The focus of the UCL is "on the defendant's conduct, rather than the plaintiff's damages, in service of the statute's larger purpose of protecting the general public against unscrupulous business practices." (In re Tobacco II Cases (2009) 46 Cal.4th 298, 312.)In re Baycol Cases I & II, 2009 Cal. App. Unpub. LEXIS 8352 (2d Dist. Oct. 20, 2009).
The trial court sustained the demurrer as to Shaw's individual claims on the ground that he "did not plead that he did not receive health benefits, that he did not get what he paid for, or that he has any basis for injunctive relief." However, Shaw alleged that due to Bayer's unfair, unlawful and deceptive acts in marketing Baycol, it sold more Baycol at inflated prices than would otherwise have been the case. At a minimum, it is reasonably probable that Shaw could amend his complaint to allege that due to Bayer's unfair, unlawful and deceptive acts in marketing Baycol, he purchased Baycol and he purchased it at a higher price, than would have been the case had Bayer not engaged in unfair, unlawful and deceptive acts. Accordingly, he should have been given the opportunity to amend the complaint to provide more specificity as to his individual claims. (Schifando v. City of Los Angeles, supra, 31 Cal.4th at p. 1081; City of Atascadero v. Merrill Lynch, Pierce, Fenner & Smith, Inc., supra, 68 Cal.App.4th at p. 459.)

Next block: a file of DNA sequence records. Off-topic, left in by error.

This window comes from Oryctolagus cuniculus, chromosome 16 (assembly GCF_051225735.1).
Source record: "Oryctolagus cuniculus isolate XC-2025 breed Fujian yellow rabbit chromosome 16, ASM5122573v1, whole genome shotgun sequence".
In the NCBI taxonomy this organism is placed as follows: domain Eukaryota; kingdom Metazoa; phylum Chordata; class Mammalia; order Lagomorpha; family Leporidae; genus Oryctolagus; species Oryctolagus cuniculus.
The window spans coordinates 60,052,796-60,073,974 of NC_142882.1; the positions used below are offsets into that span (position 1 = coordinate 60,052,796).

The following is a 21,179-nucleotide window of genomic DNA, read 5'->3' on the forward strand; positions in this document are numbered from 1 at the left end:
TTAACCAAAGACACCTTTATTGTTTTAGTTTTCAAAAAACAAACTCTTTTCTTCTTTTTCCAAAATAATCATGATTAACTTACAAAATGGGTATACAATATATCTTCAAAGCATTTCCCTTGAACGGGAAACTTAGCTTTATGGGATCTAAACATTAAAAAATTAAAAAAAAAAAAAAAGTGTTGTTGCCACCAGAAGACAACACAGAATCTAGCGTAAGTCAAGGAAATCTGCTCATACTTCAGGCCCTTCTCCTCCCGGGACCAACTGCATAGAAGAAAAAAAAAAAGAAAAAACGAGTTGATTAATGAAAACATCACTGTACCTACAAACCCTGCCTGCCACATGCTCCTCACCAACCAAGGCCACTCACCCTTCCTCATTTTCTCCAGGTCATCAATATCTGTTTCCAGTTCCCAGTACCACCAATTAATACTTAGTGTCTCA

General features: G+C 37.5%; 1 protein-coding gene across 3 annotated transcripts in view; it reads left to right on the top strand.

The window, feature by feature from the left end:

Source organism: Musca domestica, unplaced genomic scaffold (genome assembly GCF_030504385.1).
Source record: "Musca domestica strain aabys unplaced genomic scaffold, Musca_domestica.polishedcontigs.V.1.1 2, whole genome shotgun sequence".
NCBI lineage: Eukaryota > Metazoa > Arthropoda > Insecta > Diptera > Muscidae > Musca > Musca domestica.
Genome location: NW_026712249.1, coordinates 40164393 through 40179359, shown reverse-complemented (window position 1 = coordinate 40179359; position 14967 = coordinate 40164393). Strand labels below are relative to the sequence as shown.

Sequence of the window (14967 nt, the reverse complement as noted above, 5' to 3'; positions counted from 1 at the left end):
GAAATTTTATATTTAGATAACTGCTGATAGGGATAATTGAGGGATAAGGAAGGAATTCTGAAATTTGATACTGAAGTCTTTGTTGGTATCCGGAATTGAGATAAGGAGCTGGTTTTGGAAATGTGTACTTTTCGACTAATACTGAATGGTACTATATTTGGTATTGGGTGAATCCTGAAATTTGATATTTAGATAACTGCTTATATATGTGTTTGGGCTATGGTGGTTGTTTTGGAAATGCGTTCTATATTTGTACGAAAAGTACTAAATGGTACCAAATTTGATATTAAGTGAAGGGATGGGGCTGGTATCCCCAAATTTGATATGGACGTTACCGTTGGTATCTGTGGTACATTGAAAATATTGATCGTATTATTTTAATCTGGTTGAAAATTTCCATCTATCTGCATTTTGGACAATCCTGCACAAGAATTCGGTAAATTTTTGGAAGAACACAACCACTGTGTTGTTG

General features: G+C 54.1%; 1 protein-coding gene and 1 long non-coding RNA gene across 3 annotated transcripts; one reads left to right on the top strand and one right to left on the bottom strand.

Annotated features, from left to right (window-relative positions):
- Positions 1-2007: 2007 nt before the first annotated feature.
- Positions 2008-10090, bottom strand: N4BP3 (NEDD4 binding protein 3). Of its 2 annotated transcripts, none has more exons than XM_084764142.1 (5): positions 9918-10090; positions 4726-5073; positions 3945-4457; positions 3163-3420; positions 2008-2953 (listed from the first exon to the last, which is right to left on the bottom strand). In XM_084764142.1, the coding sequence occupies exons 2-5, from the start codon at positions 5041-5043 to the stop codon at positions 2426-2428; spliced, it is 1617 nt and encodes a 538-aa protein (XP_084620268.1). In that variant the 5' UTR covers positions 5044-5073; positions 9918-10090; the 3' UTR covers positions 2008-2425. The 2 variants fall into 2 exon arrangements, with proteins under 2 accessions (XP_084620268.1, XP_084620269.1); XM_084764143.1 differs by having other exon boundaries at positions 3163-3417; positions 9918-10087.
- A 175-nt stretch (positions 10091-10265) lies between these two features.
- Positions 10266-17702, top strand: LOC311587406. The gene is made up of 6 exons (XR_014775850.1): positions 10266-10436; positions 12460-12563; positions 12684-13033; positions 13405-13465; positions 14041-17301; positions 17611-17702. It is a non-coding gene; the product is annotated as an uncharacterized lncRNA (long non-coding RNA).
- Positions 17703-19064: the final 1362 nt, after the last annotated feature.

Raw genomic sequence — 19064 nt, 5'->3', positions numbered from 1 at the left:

As I previously discussed here (The Scope of Class Restitution in the Wake of In Re Tobacco II Cases), this theory would permit adjudication of a UCL claim on behalf of a class that includes persons who never saw or relied upon the deceptive advertising.